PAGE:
US President Joe Biden rallied NATO allies in Poland, declaring his “unwavering” support for Kiev, as his Russian counterpart, Vladimir Putin, announced Moscow’s suspension of the nuclear weapons treaty with Washington.
After his surprise visit to Ukraine, Biden used Tuesday’s trip to drum up support for Ukraine as the war enters its second year, with no end in sight.
“A year ago, the world was preparing for the fall of Kiev,” Biden said. “I can say: Kiev is strong, Kiev is proud, it stands tall, and most importantly, it is free.”
Biden spoke after meeting with NATO ally and Polish President Andrzej Duda, a staunch supporter of stronger Western support for Kiev.
The announcement follows an unannounced visit Monday to Ukraine, the first time in recent memory that a US president has visited a war zone not controlled by US forces.
Poland has the longest border between NATO and Ukraine, and it was the main route for the transfer of weapons and the exit of refugees. The two leaders were discussing Poland’s security and increasing NATO’s resources there.
In a state of the nation address ahead of the one-year anniversary of the crackdown in Ukraine, Putin said on Tuesday that Moscow would freeze its participation in the New START treaty, a landmark nuclear arms deal with Washington.
Putin also accused the West of escalating the conflict and promised that Russia would continue to fight “systematically” for its goals.
The Russian president accused Western powers of wanting to “deal with us once and for all” but said increasingly tough sanctions against Russia “will not work”.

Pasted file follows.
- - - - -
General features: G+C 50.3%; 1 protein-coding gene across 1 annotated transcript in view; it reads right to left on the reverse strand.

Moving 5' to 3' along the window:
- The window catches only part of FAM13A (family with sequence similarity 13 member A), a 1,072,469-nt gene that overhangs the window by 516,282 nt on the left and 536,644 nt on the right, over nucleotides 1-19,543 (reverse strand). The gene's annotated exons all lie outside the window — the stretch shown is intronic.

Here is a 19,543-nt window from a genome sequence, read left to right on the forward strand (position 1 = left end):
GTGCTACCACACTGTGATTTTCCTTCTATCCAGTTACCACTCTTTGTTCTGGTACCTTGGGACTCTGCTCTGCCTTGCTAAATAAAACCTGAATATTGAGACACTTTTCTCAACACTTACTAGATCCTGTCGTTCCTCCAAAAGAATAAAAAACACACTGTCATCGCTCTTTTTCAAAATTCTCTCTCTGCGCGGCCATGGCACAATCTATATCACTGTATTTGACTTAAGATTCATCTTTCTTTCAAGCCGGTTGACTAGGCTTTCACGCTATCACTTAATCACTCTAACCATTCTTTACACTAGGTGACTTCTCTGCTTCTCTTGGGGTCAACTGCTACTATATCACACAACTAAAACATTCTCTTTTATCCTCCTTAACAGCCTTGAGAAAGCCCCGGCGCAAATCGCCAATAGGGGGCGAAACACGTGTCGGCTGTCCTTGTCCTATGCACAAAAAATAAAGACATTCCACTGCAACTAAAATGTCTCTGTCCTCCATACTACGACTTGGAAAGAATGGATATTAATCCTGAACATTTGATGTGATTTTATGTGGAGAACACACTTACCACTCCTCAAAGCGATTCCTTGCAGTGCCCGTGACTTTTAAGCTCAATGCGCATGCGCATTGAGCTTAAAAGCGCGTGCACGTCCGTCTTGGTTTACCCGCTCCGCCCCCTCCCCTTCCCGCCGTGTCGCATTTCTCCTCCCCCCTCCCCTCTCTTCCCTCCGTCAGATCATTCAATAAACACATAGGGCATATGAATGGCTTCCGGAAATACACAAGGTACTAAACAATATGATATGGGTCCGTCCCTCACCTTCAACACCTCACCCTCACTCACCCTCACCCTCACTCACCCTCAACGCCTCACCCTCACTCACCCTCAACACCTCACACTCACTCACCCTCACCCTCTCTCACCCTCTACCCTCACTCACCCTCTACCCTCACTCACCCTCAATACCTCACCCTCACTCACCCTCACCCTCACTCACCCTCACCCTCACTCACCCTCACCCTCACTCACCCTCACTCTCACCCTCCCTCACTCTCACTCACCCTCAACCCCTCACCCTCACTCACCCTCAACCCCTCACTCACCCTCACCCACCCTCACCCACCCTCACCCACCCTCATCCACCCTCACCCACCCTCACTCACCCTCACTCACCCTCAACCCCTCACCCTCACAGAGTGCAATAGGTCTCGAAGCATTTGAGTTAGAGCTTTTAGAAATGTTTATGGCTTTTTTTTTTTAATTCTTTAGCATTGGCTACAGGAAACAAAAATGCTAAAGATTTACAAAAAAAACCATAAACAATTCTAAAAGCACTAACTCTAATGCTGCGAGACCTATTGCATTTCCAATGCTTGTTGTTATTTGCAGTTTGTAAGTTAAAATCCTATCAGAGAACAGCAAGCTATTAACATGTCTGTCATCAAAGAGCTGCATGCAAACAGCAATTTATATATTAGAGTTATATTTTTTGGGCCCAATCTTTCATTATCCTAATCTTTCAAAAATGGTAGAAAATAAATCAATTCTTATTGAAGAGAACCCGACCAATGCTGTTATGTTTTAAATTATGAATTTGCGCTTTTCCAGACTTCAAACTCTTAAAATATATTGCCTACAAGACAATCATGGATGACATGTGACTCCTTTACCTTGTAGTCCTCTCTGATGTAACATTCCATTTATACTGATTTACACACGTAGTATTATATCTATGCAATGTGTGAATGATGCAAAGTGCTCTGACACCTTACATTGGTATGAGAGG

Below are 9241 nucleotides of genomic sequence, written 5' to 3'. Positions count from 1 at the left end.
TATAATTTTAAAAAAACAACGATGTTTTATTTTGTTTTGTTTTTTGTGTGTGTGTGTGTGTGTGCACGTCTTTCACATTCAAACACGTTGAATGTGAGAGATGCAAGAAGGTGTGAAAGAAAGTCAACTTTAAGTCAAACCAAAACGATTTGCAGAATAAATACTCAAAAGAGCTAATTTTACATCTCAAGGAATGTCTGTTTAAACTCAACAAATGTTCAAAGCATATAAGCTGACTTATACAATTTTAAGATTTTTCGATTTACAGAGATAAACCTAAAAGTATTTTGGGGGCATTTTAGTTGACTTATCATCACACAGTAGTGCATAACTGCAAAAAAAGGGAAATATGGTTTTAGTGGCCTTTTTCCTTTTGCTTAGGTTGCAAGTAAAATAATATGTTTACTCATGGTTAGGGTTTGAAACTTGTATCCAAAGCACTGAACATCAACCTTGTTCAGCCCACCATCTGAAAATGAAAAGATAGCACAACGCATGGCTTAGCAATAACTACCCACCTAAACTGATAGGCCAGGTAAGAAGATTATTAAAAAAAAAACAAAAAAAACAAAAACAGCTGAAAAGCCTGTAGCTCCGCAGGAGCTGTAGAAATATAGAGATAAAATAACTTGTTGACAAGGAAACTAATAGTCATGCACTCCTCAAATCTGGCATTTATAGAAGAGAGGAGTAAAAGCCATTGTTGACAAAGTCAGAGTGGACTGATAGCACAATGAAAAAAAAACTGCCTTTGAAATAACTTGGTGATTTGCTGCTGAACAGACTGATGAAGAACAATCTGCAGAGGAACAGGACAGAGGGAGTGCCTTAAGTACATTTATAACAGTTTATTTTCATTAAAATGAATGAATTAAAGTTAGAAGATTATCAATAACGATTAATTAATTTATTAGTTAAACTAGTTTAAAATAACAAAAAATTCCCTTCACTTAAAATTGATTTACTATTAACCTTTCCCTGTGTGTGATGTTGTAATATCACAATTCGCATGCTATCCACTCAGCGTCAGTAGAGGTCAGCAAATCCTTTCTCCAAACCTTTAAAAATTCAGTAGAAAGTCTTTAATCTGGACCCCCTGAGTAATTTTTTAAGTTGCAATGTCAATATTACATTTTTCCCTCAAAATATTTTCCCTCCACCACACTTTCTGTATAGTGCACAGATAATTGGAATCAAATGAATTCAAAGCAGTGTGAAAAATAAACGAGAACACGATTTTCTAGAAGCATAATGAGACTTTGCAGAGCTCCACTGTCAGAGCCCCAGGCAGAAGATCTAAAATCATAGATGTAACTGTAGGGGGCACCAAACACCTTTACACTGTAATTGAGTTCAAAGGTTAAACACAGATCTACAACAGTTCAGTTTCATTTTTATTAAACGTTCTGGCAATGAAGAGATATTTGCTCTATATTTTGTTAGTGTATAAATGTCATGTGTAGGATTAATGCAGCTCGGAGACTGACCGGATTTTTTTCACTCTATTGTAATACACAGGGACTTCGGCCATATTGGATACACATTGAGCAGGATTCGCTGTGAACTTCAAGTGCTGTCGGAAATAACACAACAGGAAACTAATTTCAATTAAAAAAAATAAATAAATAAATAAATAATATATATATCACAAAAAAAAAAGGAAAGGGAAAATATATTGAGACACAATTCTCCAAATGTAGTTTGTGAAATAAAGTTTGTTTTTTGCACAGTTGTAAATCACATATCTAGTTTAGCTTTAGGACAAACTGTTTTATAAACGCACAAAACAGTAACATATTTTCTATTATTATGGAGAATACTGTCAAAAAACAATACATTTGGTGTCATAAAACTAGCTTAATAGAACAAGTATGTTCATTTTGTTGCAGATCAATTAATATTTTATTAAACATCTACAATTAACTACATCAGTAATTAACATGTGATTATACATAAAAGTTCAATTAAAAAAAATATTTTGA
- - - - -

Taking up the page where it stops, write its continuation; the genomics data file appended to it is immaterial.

Moscow says it will abide by the restrictions
The Russian Foreign Ministry said the country would continue to abide by the restrictions imposed by New START.
The treaty, the most recent nuclear arms control agreement between the world’s two major nuclear powers, has been extended until early 2026.
After Putin’s speech, France and the United Kingdom called on the Kremlin to reverse its decision to suspend participation in the treaty.
Earlier on Tuesday, the foreign ministers of the industrialized nations of the Group of Seven (G7) industrialized nations said their nations would continue to impose economic costs on Russia and urged the broader international community to reject what they called Moscow’s “brutal expansion”.
“We will impose additional economic costs on Russia and on individuals and entities – inside and outside Russia – who provide political or economic support for these violations of international law,” the leaders said in a joint statement.
Meanwhile, the Italian Prime Minister, Giorgia Meloni, said Rome would continue to support Ukraine in its resistance to Russian attacks, but had no plans to supply combat aircraft to Kiev.
“At the moment, aircraft supplies are not on the table,” Meloni told a news conference alongside Ukrainian President Volodymyr Zelensky.
The Italian leader, on her first trip to Ukraine since the Russian invasion, has been a staunch supporter of Cave, but other members of her right-wing coalition have been more mum on the issue.